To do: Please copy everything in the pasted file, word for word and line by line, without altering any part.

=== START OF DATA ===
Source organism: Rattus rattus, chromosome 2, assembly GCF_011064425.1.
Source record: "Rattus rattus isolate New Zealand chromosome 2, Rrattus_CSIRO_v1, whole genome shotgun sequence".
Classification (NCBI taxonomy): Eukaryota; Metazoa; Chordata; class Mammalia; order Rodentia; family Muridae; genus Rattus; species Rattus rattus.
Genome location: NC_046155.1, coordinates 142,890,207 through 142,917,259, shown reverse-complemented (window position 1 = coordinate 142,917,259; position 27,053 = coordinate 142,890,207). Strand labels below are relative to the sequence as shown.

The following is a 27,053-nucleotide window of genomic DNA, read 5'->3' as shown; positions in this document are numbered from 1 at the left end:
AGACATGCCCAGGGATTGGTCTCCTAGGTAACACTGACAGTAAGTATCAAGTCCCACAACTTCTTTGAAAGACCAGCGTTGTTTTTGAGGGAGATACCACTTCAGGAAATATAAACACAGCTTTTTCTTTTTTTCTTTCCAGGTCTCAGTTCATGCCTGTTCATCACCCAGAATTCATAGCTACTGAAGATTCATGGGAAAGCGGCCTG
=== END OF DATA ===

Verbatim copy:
Source organism: Rattus rattus, chromosome 2, assembly GCF_011064425.1.
Source record: "Rattus rattus isolate New Zealand chromosome 2, Rrattus_CSIRO_v1, whole genome shotgun sequence".
Classification (NCBI taxonomy): Eukaryota; Metazoa; Chordata; class Mammalia; order Rodentia; family Muridae; genus Rattus; species Rattus rattus.
Genome location: NC_046155.1, coordinates 142,890,207 through 142,917,259, shown reverse-complemented (window position 1 = coordinate 142,917,259; position 27,053 = coordinate 142,890,207). Strand labels below are relative to the sequence as shown.

The following is a 27,053-nucleotide window of genomic DNA, read 5'->3' as shown; positions in this document are numbered from 1 at the left end:
AGACATGCCCAGGGATTGGTCTCCTAGGTAACACTGACAGTAAGTATCAAGTCCCACAACTTCTTTGAAAGACCAGCGTTGTTTTTGAGGGAGATACCACTTCAGGAAATATAAACACAGCTTTTTCTTTTTTTCTTTCCAGGTCTCAGTTCATGCCTGTTCATCACCCAGAATTCATAGCTACTGAAGATTCATGGGAAAGCGGCCTG